Tagged but not listed a long time ago...still no usable content? --Connel MacKenzie 01:57, 17 November 2006 (UTC)
- It makes sense to Semitic scholars. Terms such as Nif'al, Qal, Piel, Peel, and so on, are a traditional Semitic system that is the equivalent of parts of speech. Since Semitic languages have so many forms (some 70 for Arabic), it is more meaningful to scholars to take the word for "to do" (פעל, pa‘al) and apply the intended pattern, it shows the form intended (nif'al, piel, peel, af'el, peal, paal, etc.), it concisely expresses the form (many of which have no good equivalent in English). We do the same thing in Arabic, and the words that are translated as "noun", "verb", etc., are actually just forms of the verb "to do" with a certain nominal or verbal pattern applied to it.
- When I have time, I will try to clean it up, but it is certainly useful to Hebrew scholars and students as it is. —Stephen 17:49, 17 November 2006 (UTC)
- OK, then in the meantime this should probably be moved to its talk page and the rfd tag changed to rfc (or removed?) --Connel MacKenzie 09:44, 18 November 2006 (UTC)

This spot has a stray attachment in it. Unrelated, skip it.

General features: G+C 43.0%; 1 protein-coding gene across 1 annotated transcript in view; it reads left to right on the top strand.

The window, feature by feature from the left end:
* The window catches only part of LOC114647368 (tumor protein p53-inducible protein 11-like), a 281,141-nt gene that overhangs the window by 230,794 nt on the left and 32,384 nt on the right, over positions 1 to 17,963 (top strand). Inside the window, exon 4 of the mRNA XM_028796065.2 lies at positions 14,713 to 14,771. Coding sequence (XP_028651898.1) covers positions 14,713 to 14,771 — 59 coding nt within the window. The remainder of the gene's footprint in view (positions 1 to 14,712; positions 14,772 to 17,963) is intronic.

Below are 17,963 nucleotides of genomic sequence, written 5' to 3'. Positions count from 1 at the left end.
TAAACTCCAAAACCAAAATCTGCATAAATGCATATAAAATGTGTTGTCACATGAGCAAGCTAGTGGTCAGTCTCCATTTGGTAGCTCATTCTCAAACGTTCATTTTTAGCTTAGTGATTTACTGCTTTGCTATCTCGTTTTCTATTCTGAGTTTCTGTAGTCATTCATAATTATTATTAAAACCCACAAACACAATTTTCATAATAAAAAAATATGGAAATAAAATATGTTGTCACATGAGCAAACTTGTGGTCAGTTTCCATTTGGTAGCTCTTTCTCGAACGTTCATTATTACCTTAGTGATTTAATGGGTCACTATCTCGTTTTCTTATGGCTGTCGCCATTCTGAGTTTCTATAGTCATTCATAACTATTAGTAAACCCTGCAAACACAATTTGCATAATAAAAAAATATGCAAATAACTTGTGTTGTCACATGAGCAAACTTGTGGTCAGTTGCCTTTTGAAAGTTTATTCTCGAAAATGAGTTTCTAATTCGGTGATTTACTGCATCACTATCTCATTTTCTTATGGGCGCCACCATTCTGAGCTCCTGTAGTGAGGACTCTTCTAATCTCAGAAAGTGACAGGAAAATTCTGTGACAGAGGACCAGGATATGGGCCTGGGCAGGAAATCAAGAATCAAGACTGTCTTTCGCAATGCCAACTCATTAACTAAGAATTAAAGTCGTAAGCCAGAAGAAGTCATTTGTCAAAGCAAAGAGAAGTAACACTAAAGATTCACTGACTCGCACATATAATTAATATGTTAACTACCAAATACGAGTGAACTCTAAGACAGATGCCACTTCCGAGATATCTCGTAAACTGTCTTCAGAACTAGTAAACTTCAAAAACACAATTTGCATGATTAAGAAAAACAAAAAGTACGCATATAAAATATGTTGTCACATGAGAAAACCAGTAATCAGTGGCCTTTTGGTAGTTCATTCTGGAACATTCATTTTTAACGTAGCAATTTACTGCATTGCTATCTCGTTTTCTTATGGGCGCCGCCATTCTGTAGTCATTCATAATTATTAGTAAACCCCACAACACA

This discussion is no longer live and is left here as an archive. Please do not modify this conversation, but feel free to discuss its conclusions.
Tagged but not listed. --Connel MacKenzie 21:13, 3 June 2007 (UTC)
- Students of Hebrew and Aramaic use those terms in English. There really are no common English equivalents that someone who knew nothing about Hebrew would understand. English has some parts of speech that do not exist in some other languages, and some languages have parts of speech that are different from the English ones. Sometimes we try to use an English term, such as gerund for the Russian деепричастие, but it causes a lot of confusion since it is quite different from an English gerund. For example, an English gerund is a verbal noun, but a деепричастие is in no way a noun. Trying to force foreign languages into an English mold may work for closely related languages such as Spanish, French, and German, but the more distant the language, the more it does not fit the mold. —Stephen 16:50, 6 June 2007 (UTC)
- Stephen, we don't ONLY have our current format, so that the end result is comprehensible (unlike this current entry.) We also avoid things like "Qal construction" as headings to avoid allegations that we are taking some of our material from copyright-protected sources. While I agree that the etym/POS breakdown does not work, even for English, it is the Wiktionary way. From my perspective, there is no way that the POS heading "Participle" can be a Level-5 heading. For the "Qal construction", that is quite absolutely, undeniably "Etymological" information!
- This is the English Wiktionary, with articles written for ENGLISH READERS. Writing an entry in a style comprehensible only to Hebrew linguists is not appropriate. --Connel MacKenzie 09:25, 10 June 2007 (UTC)